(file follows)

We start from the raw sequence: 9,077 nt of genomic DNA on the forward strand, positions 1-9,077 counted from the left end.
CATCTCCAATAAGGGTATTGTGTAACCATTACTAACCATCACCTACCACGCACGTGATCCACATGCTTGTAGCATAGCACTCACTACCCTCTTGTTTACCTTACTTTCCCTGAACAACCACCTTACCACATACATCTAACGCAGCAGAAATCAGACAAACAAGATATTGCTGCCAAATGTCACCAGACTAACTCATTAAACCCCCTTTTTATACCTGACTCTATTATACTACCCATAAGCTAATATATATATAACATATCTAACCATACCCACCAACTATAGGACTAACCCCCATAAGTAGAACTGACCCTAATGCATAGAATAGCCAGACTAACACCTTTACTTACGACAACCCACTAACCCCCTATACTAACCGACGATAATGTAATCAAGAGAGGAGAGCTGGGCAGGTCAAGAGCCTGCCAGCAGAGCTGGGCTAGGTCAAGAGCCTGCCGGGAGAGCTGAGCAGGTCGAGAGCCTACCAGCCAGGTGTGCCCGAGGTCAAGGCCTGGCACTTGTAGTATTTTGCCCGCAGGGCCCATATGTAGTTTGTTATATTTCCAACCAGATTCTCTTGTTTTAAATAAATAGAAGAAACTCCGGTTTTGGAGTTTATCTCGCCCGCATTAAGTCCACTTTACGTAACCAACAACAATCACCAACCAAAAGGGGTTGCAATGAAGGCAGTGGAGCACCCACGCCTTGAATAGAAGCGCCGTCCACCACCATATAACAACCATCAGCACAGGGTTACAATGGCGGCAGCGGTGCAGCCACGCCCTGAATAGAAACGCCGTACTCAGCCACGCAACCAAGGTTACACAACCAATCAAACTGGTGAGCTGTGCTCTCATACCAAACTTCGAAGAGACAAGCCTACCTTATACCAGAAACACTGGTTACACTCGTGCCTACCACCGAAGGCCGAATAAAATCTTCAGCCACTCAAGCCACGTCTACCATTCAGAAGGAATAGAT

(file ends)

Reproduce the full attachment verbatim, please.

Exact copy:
We start from the raw sequence: 9,077 nt of genomic DNA on the forward strand, positions 1-9,077 counted from the left end.
CATCTCCAATAAGGGTATTGTGTAACCATTACTAACCATCACCTACCACGCACGTGATCCACATGCTTGTAGCATAGCACTCACTACCCTCTTGTTTACCTTACTTTCCCTGAACAACCACCTTACCACATACATCTAACGCAGCAGAAATCAGACAAACAAGATATTGCTGCCAAATGTCACCAGACTAACTCATTAAACCCCCTTTTTATACCTGACTCTATTATACTACCCATAAGCTAATATATATATAACATATCTAACCATACCCACCAACTATAGGACTAACCCCCATAAGTAGAACTGACCCTAATGCATAGAATAGCCAGACTAACACCTTTACTTACGACAACCCACTAACCCCCTATACTAACCGACGATAATGTAATCAAGAGAGGAGAGCTGGGCAGGTCAAGAGCCTGCCAGCAGAGCTGGGCTAGGTCAAGAGCCTGCCGGGAGAGCTGAGCAGGTCGAGAGCCTACCAGCCAGGTGTGCCCGAGGTCAAGGCCTGGCACTTGTAGTATTTTGCCCGCAGGGCCCATATGTAGTTTGTTATATTTCCAACCAGATTCTCTTGTTTTAAATAAATAGAAGAAACTCCGGTTTTGGAGTTTATCTCGCCCGCATTAAGTCCACTTTACGTAACCAACAACAATCACCAACCAAAAGGGGTTGCAATGAAGGCAGTGGAGCACCCACGCCTTGAATAGAAGCGCCGTCCACCACCATATAACAACCATCAGCACAGGGTTACAATGGCGGCAGCGGTGCAGCCACGCCCTGAATAGAAACGCCGTACTCAGCCACGCAACCAAGGTTACACAACCAATCAAACTGGTGAGCTGTGCTCTCATACCAAACTTCGAAGAGACAAGCCTACCTTATACCAGAAACACTGGTTACACTCGTGCCTACCACCGAAGGCCGAATAAAATCTTCAGCCACTCAAGCCACGTCTACCATTCAGAAGGAATAGAT